Therefore, topline growth of India Inc. should be in the range of 15-18%. With economies of scale, and high operating margin, India Inc. should demonstrate a bottom line growth of 15-25% for the next 3-5 years. Incidentally, for the past three years India Inc. has delivered a 30% plus compounded earnings growth.

The basic paradigm of equity markets is that price is a product of earning per share (EPS) and price to earnings ratio (PE) or Price = EPS x PE. On the EPS front, based on the above hypothesis, we have a great deal of visibility. On the PE front, although most people are worried about valuations, I believe the best is still to come. While most people in markets are anxious about FII flows, I believe only a miniscule portion of the FIIs have really been invested in India.

Having said that, what most of us overlook is the quantum of domestic money that is going to enter the equity markets, which will eventually drive the markets far more than the foreign money. This is demonstrated by the charts below. The proportion of household savings being channelised into equity markets fell from 17.4% in 1992 to 1.1% in 2004-5, but rose to 4.9% in 2005-6.

In the context of a most modern electronic trading systems—full dematerialisation, effective regulation, improved corporate governance, favourable tax regime for equities, critical mass in distribution of financial products like mutual funds and insurance—I believe that this proportion will move inexorably higher towards 15% by 2010-11. With financial savings projected to be $300 billion by then, a mind-numbing $45 billion of domestic money should flow into Indian equity markets as against $6.5 billion in 2005. This will be aided by the gains investors make along the way, allowing them to forget the wounds of 1992 and 2001.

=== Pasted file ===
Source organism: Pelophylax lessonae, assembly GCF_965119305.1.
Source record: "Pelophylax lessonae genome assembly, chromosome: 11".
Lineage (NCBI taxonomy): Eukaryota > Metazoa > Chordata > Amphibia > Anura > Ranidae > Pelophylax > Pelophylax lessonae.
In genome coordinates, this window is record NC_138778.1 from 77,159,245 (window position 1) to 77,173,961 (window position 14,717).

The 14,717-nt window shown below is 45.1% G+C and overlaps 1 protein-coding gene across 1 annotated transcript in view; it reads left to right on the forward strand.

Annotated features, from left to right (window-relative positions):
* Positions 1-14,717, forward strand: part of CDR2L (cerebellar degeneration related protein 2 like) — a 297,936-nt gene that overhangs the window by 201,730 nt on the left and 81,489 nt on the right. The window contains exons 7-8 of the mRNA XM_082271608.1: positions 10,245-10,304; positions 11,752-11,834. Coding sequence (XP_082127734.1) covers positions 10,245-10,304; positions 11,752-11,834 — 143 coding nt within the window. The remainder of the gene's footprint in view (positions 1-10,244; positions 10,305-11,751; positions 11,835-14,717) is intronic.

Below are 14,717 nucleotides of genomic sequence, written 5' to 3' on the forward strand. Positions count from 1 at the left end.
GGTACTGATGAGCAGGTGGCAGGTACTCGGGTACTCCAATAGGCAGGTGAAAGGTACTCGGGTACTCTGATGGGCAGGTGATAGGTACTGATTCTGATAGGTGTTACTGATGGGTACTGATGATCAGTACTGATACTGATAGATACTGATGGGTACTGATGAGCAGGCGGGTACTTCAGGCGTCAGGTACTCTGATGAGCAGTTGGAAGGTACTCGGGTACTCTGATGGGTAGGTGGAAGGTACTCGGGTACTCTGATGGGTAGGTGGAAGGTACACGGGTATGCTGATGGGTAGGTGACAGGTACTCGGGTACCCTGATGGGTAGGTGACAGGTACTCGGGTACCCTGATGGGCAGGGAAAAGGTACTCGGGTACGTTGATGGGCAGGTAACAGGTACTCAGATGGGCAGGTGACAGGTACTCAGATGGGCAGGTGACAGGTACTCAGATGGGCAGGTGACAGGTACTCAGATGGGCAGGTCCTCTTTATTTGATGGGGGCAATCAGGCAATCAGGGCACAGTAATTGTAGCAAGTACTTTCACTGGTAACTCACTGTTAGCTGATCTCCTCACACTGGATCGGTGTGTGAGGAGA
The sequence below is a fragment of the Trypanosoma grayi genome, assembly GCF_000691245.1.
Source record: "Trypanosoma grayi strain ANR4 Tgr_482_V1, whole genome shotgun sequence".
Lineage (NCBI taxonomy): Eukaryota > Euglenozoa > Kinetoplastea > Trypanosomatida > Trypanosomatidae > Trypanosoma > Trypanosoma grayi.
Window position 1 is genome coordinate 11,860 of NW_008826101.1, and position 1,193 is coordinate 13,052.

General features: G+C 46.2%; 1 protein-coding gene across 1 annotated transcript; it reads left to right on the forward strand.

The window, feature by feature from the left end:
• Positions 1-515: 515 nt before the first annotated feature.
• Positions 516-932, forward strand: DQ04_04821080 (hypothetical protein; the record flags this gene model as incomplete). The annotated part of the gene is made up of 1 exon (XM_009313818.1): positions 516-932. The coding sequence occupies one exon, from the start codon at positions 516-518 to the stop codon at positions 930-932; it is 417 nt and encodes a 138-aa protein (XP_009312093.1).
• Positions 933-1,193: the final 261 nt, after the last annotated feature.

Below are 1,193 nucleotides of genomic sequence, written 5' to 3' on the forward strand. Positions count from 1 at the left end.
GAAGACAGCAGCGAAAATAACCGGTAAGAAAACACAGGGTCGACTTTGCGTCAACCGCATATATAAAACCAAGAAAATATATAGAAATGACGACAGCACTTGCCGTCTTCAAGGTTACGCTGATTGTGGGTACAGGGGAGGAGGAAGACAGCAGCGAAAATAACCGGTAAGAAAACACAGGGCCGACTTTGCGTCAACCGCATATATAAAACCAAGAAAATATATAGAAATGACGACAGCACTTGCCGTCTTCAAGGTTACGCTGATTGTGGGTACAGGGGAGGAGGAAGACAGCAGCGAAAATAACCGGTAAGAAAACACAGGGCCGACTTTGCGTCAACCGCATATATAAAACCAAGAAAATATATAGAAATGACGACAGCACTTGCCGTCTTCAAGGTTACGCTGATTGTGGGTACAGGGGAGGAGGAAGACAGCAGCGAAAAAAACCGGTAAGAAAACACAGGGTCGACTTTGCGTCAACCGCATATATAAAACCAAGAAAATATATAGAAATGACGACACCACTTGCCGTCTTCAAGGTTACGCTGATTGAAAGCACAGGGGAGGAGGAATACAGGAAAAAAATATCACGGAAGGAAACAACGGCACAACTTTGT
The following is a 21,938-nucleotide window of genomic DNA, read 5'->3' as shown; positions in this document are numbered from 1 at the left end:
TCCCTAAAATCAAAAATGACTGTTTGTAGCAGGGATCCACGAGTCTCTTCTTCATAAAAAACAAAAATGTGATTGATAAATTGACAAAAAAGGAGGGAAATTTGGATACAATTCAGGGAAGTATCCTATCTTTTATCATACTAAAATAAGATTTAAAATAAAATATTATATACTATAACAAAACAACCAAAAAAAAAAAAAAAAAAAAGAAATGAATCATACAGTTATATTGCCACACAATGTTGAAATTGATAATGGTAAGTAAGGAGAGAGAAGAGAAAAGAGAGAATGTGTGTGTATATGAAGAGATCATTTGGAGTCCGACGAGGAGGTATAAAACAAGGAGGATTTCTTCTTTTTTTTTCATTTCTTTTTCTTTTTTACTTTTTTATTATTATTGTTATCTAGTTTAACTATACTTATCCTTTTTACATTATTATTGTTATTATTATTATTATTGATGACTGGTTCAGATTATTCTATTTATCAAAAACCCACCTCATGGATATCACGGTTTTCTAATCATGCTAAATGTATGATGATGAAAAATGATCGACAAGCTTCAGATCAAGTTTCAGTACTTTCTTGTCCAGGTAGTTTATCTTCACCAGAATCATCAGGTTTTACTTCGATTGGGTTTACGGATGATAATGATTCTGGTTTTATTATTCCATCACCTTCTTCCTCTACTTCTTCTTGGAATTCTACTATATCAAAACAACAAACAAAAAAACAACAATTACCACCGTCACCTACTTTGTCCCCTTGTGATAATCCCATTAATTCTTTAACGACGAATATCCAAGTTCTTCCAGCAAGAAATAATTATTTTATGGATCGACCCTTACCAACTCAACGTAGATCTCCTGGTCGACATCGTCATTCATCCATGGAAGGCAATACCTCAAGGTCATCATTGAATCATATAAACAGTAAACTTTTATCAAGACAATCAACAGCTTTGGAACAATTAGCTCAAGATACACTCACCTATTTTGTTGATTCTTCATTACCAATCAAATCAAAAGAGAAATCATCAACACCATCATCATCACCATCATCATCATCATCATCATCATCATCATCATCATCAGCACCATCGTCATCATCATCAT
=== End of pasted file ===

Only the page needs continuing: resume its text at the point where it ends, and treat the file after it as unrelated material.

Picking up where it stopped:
I have based my entire structural and secular bull market hypothesis on the factors outlined above. However, most people I interact with tend to be suspicious about this bull market and skeptical about the future. My experience has also taught me that when tectonic shifts take place, most people find it difficult to reconcile with the change. I think that is precisely what is happening at present. As has happened in most markets since times immemorial, I predict this disbelief will turn into a thumping frenzy to buy stocks at any valuations. Sometime within the next five years, I will be advising people not to buy stocks, and they will ignore and ridicule me.

This change is irreversible since most economic reversals are driven by lack of demand, over-investment and misallocation of capital, or political instability. Given India’s strong democracy and market-driven economy, I don’t see these risks occurring. Cyclical factors may slow down the bull market but the structural factors will ensure that it is not reversed easily. This unprecedented change in India is being slowly but surely recognised. The structural and secular bull market is alive and kicking. Market experience has shown that most bull market highs are higher than what we can imagine, and most bear market lows are lower than what we have feared. There is no reason to believe that it will be any different this time.

(By Rakesh Jhunjhunwala, stockmarket expert)